There is no list of factors adopted by all courts. In fact, it is not uncommon to find the same court applying different factors, depending on the judge, the season, and the way the wind is blowing the particular afternoon when the opinion is being written. Weber, 103 T.C. at 387. The Tax Court (at least in this case) considered the following factors to be a pretty good representation of the pertinent factors: (1) the degree of control exercised by the principal over the worker; (2) which party invests in the work facilities used by the worker; (3) the worker’s opportunity for profit or loss; (4) whether the principal can discharge the worker; (5) whether the work is part of the principal’s regular business; (6) the permanency of the relationship; and (7) the relationship the parties believed they were creating. See Ewens & Miller, Inc. v. Commissioner, 117 T.C. 263, 270 (2001); Weber, 103 T.C. at 387. Not unsurprisingly, given the fact that courts cannot settle on a list of factors, no single factor is, by itself, dispositive, and all facts and circumstances must be considered. Id.
Emphasis on Control Over Worker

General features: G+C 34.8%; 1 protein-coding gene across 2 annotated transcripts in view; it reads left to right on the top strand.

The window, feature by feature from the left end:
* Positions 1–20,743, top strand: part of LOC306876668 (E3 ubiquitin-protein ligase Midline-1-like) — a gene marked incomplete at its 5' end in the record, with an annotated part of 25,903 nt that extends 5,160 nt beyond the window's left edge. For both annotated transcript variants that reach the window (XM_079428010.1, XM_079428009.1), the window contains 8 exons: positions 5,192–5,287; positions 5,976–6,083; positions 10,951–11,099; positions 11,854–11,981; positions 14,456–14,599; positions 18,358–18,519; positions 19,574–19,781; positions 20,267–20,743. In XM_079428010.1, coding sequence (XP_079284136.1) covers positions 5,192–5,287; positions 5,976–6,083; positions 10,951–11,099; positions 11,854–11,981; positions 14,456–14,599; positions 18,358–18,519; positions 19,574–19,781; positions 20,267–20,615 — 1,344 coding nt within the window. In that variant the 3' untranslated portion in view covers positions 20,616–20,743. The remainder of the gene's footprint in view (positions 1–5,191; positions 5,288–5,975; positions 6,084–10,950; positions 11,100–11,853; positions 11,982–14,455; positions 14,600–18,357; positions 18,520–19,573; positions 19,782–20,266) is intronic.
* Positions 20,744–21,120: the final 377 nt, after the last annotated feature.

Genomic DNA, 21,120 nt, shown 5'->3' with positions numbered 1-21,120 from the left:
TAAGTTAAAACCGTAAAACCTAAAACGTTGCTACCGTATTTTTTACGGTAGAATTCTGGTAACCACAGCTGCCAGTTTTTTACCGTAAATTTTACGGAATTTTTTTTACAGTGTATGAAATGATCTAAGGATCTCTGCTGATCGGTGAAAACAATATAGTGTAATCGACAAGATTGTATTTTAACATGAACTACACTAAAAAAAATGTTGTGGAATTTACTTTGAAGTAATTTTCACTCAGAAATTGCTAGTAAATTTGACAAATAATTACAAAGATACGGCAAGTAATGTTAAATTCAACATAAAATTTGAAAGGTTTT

For the Tax Court, and for most courts considering the employee/independent contractor classification question, the extent to which the principal has the right to exercise control over the worker is the “crucial test.” Weber, 103 T.C. at 387; see also Casey v. Dep’t of Health & Human Servs., 807 F.3d 395, 405 (1st Cir. 2015). Thus, if the principal retains the right to direct the manner in which the work is to be done, controls the methods to be used in doing the work, and controls the details and means by which the desired result is to be accomplished, then it is more likely than not that a court will find an employee-employer relationship. Atl. Coast Masonry, Inc. v. Commissioner, T.C. Memo. 2012-233, *15; Ellison v. Commissioner, 55 T.C. 142, 152-53 (1970).Add to favorites